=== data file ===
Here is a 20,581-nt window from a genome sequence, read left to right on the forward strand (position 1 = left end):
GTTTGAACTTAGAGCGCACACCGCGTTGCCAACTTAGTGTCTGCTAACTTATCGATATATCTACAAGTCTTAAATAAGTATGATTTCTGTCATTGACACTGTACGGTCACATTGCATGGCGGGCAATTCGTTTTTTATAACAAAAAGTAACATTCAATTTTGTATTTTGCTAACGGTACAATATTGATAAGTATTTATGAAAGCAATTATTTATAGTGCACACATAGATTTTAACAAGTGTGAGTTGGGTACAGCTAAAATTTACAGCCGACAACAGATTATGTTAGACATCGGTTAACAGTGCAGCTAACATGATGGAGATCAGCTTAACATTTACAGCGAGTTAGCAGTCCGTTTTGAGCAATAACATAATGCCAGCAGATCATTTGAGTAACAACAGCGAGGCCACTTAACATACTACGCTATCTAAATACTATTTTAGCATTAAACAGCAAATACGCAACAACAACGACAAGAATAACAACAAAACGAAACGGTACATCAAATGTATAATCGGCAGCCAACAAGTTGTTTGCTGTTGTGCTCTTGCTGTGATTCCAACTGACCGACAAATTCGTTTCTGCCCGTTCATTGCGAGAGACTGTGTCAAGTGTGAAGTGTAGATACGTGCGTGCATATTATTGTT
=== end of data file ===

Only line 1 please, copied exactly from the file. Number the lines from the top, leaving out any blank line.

Here is a 20,581-nt window from a genome sequence, read left to right on the forward strand (position 1 = left end):